You're in the Army Now - Fun & Games as a Military 'Scribe' in the Dobó István Barracks, Újpest
Tales of a Teenage Spy - Chapter 44. The Life and Times of Gábor Rimner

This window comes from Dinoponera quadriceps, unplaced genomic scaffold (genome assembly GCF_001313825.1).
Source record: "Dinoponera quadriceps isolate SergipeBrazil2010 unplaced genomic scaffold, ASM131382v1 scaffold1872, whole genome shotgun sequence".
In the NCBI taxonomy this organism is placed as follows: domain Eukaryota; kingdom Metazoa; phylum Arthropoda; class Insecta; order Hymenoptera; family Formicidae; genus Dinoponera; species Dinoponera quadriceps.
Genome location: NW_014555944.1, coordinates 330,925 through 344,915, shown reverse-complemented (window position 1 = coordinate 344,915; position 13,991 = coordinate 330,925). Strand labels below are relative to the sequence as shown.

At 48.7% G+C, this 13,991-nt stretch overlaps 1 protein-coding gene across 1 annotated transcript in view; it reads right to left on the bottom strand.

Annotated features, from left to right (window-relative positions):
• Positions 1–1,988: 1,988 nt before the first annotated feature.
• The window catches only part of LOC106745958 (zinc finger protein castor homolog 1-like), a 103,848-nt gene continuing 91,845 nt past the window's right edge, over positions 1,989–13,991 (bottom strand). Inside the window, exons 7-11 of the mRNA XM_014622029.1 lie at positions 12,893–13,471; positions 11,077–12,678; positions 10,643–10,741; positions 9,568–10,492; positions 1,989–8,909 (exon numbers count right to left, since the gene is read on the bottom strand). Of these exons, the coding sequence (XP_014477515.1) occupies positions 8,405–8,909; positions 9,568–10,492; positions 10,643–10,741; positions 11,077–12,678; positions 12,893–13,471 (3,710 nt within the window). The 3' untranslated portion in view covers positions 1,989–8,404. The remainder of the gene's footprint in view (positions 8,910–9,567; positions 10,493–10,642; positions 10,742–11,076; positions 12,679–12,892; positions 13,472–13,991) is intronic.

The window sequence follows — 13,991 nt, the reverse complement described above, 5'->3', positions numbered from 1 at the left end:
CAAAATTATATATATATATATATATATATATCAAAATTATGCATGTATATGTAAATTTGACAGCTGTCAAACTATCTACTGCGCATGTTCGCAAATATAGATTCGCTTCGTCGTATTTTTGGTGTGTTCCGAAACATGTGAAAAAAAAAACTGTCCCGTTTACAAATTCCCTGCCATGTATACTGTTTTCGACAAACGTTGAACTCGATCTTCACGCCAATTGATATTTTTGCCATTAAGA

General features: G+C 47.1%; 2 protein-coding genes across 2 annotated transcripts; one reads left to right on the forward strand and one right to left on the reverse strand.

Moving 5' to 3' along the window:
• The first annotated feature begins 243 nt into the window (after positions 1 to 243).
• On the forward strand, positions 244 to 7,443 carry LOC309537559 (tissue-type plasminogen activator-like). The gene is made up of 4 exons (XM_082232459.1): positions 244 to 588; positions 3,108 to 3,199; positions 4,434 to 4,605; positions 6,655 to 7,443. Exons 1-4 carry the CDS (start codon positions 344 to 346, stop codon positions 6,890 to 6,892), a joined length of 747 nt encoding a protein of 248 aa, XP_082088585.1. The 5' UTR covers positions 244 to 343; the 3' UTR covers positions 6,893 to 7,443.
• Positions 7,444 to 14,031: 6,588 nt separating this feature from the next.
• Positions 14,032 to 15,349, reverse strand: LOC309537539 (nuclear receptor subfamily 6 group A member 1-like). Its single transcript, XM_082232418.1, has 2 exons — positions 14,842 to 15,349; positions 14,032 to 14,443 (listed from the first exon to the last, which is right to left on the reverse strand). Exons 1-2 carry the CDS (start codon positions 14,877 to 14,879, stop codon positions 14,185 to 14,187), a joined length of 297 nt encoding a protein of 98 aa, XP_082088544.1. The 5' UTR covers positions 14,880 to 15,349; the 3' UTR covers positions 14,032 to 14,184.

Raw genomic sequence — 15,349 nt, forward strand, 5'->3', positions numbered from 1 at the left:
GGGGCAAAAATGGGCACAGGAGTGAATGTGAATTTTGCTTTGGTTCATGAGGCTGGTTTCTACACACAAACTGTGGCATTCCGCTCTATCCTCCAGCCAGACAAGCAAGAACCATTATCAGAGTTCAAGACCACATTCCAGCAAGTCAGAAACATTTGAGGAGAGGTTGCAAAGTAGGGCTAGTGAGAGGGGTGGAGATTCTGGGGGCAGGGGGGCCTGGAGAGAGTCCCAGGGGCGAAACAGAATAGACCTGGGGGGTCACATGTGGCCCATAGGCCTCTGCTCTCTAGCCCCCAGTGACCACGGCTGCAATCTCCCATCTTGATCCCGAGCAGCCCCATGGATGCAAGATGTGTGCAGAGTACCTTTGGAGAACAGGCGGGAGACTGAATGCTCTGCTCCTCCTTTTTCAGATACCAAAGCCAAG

Photo: a motley squad on duty in the Dobó István Barracks (not including Private Rimner). Compared to the average Magyar squaddie, I had it pretty good - until my 'ticket generosity' project led to it all unravelling. (Photo from the internet)